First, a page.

Pathogenic Escherichia Coli: Beyond E. Coli O157:H7 - A Food Safety Webinar

Instructor: Dr. Keith Warriner
Product ID: 701950
  • Duration: 60 Min

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Read Frequently Asked Questions

This food safety webinar will provide a detailed overview of pathogenic E. coli, their sources and dissemination routes, in addition to means of detection and control

Why Should You Attend:

Recently a further strain of EHEC, E. coli O26, has been classed as an adulterant with consideration of other strains being added to the list.

Pathogenic E. coli can be categorized into 6 main groups with Enterohaemorrhagic E. coli (EHEC), such as the O157:H7 strain being the most significant. There are 73,000 cases of E. coli O157:H7 reported annually within the US each year. E. coli O157:H7 was identified as a food-borne pathogen in 1982 and since this time further EHEC strains have been implicated in food-borne illness. Previously, only E. coli O157:H7 was classed as an adulterant which essentially means that if the strain is found, the food product must be recalled then destroyed or diverted for further processing. The presence of E. coli O157:H7 in ground beef has led to some of the largest recalls in history and hence places a large financial burden on the industry.

Given that the pathogenic E. coli poised to become an even more significant pathogen to the food industry in the near future, this webinar will provide a detailed overview of pathogenic E. coli, their sources and dissemination routes, in addition to means of detection and control.

We will also review the regulations around pathogenic E. coli and future trends.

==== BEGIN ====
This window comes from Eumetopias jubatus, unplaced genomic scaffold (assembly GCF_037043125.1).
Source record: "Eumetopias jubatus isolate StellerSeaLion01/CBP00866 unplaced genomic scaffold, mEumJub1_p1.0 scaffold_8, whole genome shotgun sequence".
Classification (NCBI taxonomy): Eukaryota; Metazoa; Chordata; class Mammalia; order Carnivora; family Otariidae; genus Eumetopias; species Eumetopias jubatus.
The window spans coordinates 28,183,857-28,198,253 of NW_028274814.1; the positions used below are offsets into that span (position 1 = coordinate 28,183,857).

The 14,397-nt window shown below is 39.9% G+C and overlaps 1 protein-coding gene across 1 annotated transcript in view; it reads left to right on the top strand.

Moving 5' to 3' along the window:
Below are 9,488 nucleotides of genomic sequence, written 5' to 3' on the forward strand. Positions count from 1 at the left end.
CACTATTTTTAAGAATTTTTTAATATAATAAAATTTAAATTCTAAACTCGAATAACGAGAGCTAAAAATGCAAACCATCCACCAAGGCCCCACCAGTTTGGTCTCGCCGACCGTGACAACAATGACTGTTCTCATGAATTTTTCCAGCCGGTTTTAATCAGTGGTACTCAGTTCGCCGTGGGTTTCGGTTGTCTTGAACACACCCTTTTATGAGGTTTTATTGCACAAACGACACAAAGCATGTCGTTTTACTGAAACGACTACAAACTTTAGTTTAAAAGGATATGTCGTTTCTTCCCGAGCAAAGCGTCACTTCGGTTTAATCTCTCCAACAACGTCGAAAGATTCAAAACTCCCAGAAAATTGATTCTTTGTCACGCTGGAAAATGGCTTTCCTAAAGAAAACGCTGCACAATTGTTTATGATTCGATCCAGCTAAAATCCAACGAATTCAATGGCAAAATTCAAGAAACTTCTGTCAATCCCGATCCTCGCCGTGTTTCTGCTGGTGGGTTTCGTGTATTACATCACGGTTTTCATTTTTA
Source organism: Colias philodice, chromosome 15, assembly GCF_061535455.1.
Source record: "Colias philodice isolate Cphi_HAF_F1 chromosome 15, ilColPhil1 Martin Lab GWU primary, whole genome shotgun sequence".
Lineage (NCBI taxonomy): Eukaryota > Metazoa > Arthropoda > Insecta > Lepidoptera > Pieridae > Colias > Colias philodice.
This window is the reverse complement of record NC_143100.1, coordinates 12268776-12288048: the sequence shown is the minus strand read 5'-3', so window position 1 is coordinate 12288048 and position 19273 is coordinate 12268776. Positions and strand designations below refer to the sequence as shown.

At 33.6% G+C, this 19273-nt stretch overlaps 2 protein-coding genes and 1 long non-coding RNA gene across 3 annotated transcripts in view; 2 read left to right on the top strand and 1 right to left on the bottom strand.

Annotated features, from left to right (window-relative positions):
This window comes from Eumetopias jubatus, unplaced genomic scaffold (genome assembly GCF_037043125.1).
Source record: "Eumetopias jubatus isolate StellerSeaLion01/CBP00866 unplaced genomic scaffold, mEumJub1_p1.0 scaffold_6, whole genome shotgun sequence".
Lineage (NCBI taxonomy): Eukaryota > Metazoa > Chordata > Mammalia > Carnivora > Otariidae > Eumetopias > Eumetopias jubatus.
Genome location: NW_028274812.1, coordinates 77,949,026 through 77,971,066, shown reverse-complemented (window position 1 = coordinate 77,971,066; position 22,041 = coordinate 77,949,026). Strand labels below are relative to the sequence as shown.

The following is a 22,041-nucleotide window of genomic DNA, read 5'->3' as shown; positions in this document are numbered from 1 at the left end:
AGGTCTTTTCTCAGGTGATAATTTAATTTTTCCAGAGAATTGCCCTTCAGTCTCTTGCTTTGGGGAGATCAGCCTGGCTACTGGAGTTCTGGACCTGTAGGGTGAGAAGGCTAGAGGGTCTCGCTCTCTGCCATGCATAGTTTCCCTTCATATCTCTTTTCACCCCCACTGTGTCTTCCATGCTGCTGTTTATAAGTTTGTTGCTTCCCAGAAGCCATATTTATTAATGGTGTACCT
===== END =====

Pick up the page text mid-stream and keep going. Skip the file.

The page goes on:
Areas Covered in the Seminar:

  • Evolution of different pathogen Escherichia coli.
  • Mode-of-illness and virulence factors.
  • Sources and epidemiology.
  • Food-borne illness outbreaks linked to pathogenic E. coli.
  • The emergence of non-O157 EHEC.
  • Diagnostics for pathogenic E. coli.
  • Regulations around pathogenic E. coli.

Learning Objectives:

  • Evolution of pathogenic E. coli including E. coli O157:H7 and other relevant EHEC strains
  • Mode by which different E. coli types cause illness
  • Sources and routes of dissemination
  • Diagnostic tests for pathogenic E. coli detection
  • Interventions to control pathogenic E. coli
  • Future trends

Who Will Benefit:

  • QA and QC Managers
  • Production Managers
  • Food Scientists and Technologists
  • Laboratory Managers
  • Food Safety Personnel
  • HACCP Coordinators
  • Government food inspectors
  • Sanitation Managers
  • Corporate and Plant Microbiologists
  • Processing Engineers
  • Operations Supervisors and Managers

Instructor Profile:

Dr. Keith Warriner, is currently an Associate Professor within the Department of Food Science at University of Guelph, Canada. Dr. Warriner received his BSc in Food Science from the University of Nottingham, UK and PhD in Microbial Physiology from the University College of Wales Aberystwyth, UK. He later went on to work on biosensors within the University of Manchester, UK and subsequently returned to the University of Nottingham to become a Research Fellow in Food Microbiology. He joined the Faculty of the University of Guelph in 2002.

During the last fifteen years in the field of microbiology and food safety research, Dr. Warriner has published more than 100 papers, book chapters, patents, and conference abstracts. He has broad research areas encompassing development of decontamination technologies, biosensors for biohazard detection, and more fundamental research on the interaction of human pathogens with plants. One notable research accomplishment was the development of a decontamination treatment for sanitizing seeds destined for sprout production and a further process based on Advanced Oxidation Process for inactivating pathogens on fresh produce. Current research in the area is focused on developing biocontrol strategies based on using a combination of antagonistic bacteria and bacteriophage to reduce levels of human pathogens at the primary production stage.

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